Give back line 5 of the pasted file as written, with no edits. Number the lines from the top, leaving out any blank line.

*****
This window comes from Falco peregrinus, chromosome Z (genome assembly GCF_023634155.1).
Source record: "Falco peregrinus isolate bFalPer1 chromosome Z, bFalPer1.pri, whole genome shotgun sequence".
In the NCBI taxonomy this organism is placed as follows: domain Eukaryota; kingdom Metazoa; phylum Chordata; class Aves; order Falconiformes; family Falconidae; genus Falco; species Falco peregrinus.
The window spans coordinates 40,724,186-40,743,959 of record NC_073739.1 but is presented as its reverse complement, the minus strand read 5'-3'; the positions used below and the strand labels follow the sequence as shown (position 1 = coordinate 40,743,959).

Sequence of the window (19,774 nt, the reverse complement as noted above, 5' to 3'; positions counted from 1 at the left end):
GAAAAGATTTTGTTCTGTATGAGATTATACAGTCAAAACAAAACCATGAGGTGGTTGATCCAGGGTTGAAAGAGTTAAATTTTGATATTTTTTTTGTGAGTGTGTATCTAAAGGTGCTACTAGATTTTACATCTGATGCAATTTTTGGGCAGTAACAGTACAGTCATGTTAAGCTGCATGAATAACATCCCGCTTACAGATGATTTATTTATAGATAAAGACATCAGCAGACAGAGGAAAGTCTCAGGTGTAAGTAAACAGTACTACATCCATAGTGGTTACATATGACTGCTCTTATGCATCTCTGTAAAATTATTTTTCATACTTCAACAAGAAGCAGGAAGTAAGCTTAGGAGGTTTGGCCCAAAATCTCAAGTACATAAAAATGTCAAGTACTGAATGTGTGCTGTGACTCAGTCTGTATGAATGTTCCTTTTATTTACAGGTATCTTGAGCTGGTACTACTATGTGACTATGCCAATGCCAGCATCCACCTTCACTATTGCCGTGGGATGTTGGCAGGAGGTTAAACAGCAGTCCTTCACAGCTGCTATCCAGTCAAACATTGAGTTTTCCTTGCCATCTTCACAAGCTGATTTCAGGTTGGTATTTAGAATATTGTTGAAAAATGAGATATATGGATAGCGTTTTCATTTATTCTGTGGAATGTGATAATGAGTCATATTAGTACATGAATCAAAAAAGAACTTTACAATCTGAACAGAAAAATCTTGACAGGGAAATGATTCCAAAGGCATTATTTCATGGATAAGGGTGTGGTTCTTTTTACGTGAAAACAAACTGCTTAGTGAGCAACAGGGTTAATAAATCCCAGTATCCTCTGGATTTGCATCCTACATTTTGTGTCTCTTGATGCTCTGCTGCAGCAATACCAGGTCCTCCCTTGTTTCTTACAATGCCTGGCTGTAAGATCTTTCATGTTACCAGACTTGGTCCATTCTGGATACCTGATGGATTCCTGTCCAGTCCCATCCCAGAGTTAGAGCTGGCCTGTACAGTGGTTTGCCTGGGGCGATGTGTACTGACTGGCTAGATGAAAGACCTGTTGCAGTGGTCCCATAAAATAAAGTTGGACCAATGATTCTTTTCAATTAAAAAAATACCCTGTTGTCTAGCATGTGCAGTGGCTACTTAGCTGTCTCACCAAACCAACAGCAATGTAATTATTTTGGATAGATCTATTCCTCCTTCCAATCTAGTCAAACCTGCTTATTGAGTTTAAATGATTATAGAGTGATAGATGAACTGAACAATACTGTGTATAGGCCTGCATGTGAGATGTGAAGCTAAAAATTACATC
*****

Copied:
Sequence of the window (19,774 nt, the reverse complement as noted above, 5' to 3'; positions counted from 1 at the left end):